Black hole winds from start to finish
This graph illustrates the strength of winds observed in a number of galaxies as a function of the wind's velocity.
The triangles shown in the upper left of the figure correspond to powerful but slow outflows of molecular gas discovered on galactic scales at far-infrared and sub-millimetre wavelengths; the green points represent outflows detected with ESA's Herschel space observatory, while the black points represent outflows detected with the IRAM Plateau de Bure Interferometer.
The blue circles at the lower right corner represent fast winds of ionised gas detected in X-ray observations of galaxies hosting active supermassive black holes at their centre. The winds are driven by the accretion activity of the black holes.
The two red star-shaped points represent observations of the galaxy IRAS F11119+3257, where a large-scale galactic outflow was detected by Herschel (top-left point) and a black-hole driven wind at the galaxy's core was detected with the Japanese/US Suzaku X-ray observatory (bottom-right point).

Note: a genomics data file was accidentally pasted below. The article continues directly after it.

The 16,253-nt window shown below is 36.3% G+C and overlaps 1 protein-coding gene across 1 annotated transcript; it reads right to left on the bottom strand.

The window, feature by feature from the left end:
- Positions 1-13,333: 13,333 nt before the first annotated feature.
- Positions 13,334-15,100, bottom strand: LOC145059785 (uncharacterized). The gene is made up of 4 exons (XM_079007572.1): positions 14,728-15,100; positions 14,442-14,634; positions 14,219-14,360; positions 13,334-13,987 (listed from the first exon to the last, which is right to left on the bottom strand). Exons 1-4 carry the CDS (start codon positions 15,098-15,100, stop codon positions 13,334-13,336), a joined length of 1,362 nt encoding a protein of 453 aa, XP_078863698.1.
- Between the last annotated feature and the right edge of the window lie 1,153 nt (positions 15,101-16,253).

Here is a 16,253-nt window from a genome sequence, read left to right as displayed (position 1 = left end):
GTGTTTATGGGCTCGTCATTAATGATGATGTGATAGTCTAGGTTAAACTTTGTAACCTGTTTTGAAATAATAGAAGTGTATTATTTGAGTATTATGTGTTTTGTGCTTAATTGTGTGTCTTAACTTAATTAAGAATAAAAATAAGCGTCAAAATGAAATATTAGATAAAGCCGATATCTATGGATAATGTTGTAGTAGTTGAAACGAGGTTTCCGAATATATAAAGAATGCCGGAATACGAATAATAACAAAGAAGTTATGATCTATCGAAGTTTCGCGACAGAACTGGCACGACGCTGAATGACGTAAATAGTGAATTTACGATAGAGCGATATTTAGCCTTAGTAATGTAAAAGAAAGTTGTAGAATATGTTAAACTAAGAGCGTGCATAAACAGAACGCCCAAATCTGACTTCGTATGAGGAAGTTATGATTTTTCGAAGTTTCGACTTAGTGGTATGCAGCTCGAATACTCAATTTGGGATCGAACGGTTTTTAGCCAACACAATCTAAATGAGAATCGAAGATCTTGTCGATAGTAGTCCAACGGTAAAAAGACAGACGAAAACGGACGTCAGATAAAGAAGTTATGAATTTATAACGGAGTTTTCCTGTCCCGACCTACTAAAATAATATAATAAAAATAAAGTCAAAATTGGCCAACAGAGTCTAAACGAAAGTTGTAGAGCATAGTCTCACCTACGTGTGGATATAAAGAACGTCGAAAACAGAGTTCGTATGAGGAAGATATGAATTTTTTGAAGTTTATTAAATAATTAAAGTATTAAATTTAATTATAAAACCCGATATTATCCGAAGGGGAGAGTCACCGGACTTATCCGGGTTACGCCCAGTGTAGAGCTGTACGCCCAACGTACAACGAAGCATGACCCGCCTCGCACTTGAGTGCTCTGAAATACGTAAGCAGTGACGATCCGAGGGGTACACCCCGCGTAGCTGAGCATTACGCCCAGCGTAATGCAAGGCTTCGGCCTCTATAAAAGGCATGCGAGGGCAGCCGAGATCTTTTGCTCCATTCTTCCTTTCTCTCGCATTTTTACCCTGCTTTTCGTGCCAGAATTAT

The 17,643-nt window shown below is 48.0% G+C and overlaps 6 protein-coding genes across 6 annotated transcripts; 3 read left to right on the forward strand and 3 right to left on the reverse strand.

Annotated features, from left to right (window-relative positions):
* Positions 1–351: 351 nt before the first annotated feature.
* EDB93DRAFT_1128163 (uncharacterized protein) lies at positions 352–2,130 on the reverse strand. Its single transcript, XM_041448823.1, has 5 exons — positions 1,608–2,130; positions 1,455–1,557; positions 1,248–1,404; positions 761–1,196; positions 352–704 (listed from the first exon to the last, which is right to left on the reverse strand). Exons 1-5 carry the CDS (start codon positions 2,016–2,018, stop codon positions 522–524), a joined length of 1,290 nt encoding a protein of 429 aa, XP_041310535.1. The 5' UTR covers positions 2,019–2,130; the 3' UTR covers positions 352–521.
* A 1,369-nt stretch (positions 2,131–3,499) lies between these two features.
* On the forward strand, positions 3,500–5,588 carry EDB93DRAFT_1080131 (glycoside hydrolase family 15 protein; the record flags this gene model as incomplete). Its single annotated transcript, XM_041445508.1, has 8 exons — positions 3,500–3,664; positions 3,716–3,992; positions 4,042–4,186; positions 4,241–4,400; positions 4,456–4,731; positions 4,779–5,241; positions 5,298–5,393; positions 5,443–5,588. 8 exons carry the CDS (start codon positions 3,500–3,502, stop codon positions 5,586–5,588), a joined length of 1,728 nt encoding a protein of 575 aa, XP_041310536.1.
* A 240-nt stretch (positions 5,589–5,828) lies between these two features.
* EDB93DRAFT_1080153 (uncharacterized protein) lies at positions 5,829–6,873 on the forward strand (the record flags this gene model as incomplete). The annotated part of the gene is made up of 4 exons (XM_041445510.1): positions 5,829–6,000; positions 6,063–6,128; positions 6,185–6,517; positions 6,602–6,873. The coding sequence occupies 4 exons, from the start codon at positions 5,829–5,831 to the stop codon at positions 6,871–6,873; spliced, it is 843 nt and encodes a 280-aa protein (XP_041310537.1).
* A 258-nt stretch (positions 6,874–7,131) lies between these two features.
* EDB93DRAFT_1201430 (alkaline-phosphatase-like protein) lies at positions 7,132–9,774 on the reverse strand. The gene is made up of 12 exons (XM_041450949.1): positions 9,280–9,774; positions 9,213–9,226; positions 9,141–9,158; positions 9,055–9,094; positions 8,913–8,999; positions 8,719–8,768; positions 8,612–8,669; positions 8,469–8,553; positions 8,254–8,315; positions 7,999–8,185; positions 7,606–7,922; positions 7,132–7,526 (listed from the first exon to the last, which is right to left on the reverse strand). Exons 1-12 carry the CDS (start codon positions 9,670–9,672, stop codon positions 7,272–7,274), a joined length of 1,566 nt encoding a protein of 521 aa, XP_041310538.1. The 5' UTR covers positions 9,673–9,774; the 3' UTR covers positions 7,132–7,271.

While the black-hole driven wind in this galaxy blows at about 25 percent the speed of light, the outflow of molecular gas is more extended but significantly slower, progressing at about 1000 km/s. This is the first direct evidence demonstrating how a black hole wind is powering a large-scale galactic outflow of molecular wind, linking what happens in the vicinity of the black hole and its global effect on the galaxy as a whole.
Moreover, the comparison between the X-ray and far-infrared data suggests that energy is conserved, not dissipated, in the interaction between the accretion-driven wind and the surrounding interstellar medium. This causes an energy boost and powers the vast outflow of molecular gas, in agreement with the predictions from black-hole feedback models.
The expectation obtained from models of outflows where the energy is conserved between the black-hole driven wind and the large-scale outflow is shown by the four black lines in the graph: four different models are plotted, corresponding to different values of the initial velocity of the wind, indicated in terms of c, the speed of light. These models agree very well with the data.
In contrast, the expected behaviour from a model where momentum is conserved but energy is dissipated (via cooling) when the black-hole driven wind interacts with the surrounding gas is shown in grey, and does not agree well with the observed data.
Credit: Courtesy of Francesco Tombesi, NASA/Goddard Space Flight Center and University of Maryland, MD, USA